Hung HM, Tsai PS, Ko SH, Chen CH. Patterns and predictors of sleep quality in Taiwanese pregnant women. MCN Am J Matern Child Nurs. 2013;38(2):95–101.
Adams RJ, Appleton SL, Taylor AW, Gill TK, Lang C, McEvoy RD, Antic NA. Sleep health of Australian adults in 2016: results of the 2016 sleep Health Foundation national survey. Sleep Health. 2017;3(1):35–42.
Liu X, Uchiyama M, Kim K, Okawa M, Shibui K, Kudo Y, Doi Y, Minowa M, Ogihara R. Sleep loss and daytime sleepiness in the general adult population of Japan. Psychiatry Res. 2000;93(1):1–11.
Kamysheva E, Skouteris H, Wertheim EH, Paxton SJ, Milgrom J. A prospective investigation of the relationships among sleep quality, physical symptoms, and depressive symptoms during pregnancy. J Affect Disord. 2010;123(1–3):317–20.
Ertmann RK, Nicolaisdottir DR, Kragstrup J, Siersma V, Lutterodt MC, Bech P. Physical discomfort in early pregnancy and postpartum depressive symptoms. Nordic J Psychiatry. 2019;73(3):200–6.
Gelaye B, Kajeepeta S, Zhong QY, Borba CP, Rondon MB, Sanchez SE, Henderson DC, Williams MA. Childhood abuse is associated with stress-related sleep disturbance and poor sleep quality in pregnancy. Sleep Med. 2015;16(10):1274–80.
Sanchez SE, Islam S, Zhong QY, Gelaye B, Williams MA. Intimate partner violence is associated with stress-related sleep disturbance and poor sleep quality during early pregnancy. PLoS One. 2016;11(3):e0152199.
Yu Y, Li M, Pu L, Wang S, Wu J, Ruan L, Jiang S, Wang Z, Jiang W. Sleep was associated with depression and anxiety status during pregnancy: a prospective longitudinal study. Arch Womens Mental Health. 2017;20(5):695–701.
Lauche R, Hall H, Adams J, Steel A, Broom A, Sibbritt D. Health-care utilisation amongst pregnant women who experience sleeping problems and/or tiredness or fatigue: secondary analysis of a cross-sectional survey of 1835 pregnant women. Sleep Breath. 2016;20(1):355–62.
Zhang P, Lou P, Chang G, Chen P, Zhang L, Li T, Qiao C. Combined effects of sleep quality and depression on quality of life in patients with type 2 diabetes. BMC Fam Pract. 2016;17:40.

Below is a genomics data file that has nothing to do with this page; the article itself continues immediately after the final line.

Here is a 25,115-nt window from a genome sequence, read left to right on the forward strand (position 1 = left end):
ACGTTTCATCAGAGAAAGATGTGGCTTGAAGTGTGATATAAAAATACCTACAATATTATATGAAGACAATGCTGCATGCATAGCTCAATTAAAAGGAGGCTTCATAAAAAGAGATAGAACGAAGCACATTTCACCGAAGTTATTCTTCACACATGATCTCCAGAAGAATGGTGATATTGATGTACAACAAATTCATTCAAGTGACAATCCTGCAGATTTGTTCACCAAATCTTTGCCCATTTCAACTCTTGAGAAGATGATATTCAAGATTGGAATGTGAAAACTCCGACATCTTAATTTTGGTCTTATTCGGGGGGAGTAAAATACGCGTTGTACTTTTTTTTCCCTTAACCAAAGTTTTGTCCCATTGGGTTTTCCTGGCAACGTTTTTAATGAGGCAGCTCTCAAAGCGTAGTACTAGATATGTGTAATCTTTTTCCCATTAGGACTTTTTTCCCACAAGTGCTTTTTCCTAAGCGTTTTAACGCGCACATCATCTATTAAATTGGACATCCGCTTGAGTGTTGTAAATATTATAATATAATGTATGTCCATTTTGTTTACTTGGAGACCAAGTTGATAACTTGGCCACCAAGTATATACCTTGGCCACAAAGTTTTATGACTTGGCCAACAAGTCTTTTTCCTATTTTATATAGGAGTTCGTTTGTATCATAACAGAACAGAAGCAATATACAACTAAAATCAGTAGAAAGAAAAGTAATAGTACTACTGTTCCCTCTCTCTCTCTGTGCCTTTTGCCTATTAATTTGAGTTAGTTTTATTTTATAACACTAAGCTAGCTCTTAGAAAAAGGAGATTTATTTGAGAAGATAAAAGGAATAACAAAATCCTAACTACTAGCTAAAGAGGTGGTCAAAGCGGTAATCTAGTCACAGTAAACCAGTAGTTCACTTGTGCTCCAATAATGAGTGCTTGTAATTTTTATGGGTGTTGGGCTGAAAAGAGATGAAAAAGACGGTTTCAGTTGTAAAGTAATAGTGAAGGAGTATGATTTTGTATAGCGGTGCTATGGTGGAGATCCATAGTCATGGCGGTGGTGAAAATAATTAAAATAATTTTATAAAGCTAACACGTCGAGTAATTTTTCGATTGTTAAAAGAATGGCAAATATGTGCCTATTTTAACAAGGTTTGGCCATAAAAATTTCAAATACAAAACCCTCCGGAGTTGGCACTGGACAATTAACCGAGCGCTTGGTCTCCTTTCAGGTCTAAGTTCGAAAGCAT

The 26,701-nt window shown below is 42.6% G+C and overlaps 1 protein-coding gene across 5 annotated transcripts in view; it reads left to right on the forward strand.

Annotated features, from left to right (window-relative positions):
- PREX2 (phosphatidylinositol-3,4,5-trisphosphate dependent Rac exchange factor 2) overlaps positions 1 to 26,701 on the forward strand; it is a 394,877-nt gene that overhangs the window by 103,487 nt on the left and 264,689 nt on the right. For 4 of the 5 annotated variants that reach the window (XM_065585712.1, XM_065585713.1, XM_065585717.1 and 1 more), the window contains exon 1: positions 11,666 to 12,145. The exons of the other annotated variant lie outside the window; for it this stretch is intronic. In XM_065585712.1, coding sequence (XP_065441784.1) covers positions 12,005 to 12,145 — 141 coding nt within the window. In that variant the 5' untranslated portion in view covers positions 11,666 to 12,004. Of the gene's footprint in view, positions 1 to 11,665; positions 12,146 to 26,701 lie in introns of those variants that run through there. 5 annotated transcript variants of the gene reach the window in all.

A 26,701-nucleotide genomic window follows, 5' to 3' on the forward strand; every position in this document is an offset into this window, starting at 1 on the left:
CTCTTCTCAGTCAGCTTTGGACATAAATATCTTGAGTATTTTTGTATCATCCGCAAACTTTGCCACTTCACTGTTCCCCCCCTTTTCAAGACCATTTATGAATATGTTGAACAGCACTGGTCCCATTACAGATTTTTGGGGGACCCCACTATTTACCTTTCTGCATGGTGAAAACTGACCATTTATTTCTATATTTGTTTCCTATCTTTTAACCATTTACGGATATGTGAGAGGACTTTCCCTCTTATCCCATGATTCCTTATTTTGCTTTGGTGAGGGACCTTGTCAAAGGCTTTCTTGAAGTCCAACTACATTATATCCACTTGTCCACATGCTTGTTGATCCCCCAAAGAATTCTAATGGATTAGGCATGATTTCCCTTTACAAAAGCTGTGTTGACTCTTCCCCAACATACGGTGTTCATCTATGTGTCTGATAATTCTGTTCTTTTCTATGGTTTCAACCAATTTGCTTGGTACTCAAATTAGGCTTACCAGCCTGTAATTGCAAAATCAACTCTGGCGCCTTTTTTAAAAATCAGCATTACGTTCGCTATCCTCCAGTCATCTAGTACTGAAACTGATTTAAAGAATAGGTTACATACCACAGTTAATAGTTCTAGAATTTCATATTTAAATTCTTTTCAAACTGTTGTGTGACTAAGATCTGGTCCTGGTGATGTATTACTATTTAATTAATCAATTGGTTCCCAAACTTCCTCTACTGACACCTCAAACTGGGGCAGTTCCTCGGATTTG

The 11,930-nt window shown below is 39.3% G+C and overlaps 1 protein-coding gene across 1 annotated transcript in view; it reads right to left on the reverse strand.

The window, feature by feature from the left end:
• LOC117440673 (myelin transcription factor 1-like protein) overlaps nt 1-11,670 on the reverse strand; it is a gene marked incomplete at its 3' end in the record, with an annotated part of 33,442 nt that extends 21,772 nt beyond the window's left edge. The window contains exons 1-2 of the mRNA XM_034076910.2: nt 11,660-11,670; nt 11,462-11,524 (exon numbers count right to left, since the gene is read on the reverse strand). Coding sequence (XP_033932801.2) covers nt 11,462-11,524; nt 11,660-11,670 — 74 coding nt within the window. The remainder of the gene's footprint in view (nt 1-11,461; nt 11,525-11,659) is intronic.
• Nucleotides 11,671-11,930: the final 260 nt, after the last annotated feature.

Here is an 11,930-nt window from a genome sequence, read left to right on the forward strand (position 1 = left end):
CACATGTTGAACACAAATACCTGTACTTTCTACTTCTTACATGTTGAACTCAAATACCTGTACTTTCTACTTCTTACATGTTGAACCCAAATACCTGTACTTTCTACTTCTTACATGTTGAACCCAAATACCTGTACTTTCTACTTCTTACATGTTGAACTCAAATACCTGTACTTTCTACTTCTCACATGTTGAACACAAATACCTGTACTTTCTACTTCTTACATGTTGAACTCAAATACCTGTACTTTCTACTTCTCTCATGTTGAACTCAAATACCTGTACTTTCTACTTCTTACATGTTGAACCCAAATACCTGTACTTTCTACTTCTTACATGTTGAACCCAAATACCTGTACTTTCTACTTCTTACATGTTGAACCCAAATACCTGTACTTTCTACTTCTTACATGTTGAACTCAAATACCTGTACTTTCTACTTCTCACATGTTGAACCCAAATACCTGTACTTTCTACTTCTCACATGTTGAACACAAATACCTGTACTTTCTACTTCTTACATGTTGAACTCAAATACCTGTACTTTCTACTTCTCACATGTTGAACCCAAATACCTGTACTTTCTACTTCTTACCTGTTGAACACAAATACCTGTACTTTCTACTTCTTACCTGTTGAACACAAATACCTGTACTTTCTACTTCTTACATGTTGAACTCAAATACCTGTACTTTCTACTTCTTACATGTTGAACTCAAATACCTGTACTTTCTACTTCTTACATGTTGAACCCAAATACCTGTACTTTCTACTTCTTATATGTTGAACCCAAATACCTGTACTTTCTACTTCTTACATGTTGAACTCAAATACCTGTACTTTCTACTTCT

Coventry PA, Hays R, Dickens C, Bundy C, Garrett C, Cherrington A, Chew-Graham C. Talking about depression: a qualitative study of barriers to managing depression in people with long term conditions in primary care. BMC Fam Pract. 2011;12:10.
Kocsis I, Szilagyi T, Turos J, Bako A, Frigy A. Effect of a gymnastics program on sleep characteristics in pregnant women. Taiwanese J Obstet Gynecol. 2017;56(2):204–9.
Baker JH, Rothenberger SD, Kline CE, Okun ML. Exercise during early pregnancy is associated with greater sleep continuity. Behav Sleep Med. 2018;16(5):482–93.
The views expressed in this article are those of the authors and not necessarily those of the foundations.
Novo Nordisk Foundation, Region Zealand, Danish Research Foundation of General Practice, A.P. Moller Foundation, Lilly and Herbet Hansen’s Foundation and Jacob and Orla Madsen’s Foundation. We declare that the foundations had no input on the study design, collection, analysis, and interpretation of data and on writing the manuscript.
Ethics approval and consent to participate
The practice staff gave oral and written information about the project to eligible women. All patients deciding to participate signed a consent form, giving access to the data from their Pregnancy Health Record and allowing the researchers to contact them and send the questionnaire by email. All procedures were in accordance with the Helsinki II Declaration and Danish law. Approval from the Danish Data Protection Agency was obtained (Journal 2014-41-3018). According to Danish law, studies based entirely on data collected from registers and questionnaires do not need approval from an ethics committee.
Consent for publication
The authors declare that no competing interests exist.
Springer Nature remains neutral with regard to jurisdictional claims in published maps and institutional affiliations.
Rights and permissions
Open Access This article is distributed under the terms of the Creative Commons Attribution 4.0 International License (http://creativecommons.org/licenses/by/4.0/), which permits unrestricted use, distribution, and reproduction in any medium, provided you give appropriate credit to the original author(s) and the source, provide a link to the Creative Commons license, and indicate if changes were made. The Creative Commons Public Domain Dedication waiver (http://creativecommons.org/publicdomain/zero/1.0/) applies to the data made available in this article, unless otherwise stated.
About this article
Cite this article
Ertmann, R.K., Nicolaisdottir, D.R., Kragstrup, J. et al. Sleep complaints in early pregnancy. A cross-sectional study among women attending prenatal care in general practice. BMC Pregnancy Childbirth 20, 123 (2020). https://doi.org/10.1186/s12884-020-2813-6
- Primary health care
- Pregnancy-related symptoms
- General practice
- Back pain
- Pelvic girdle pain
- Pelvic cavity pain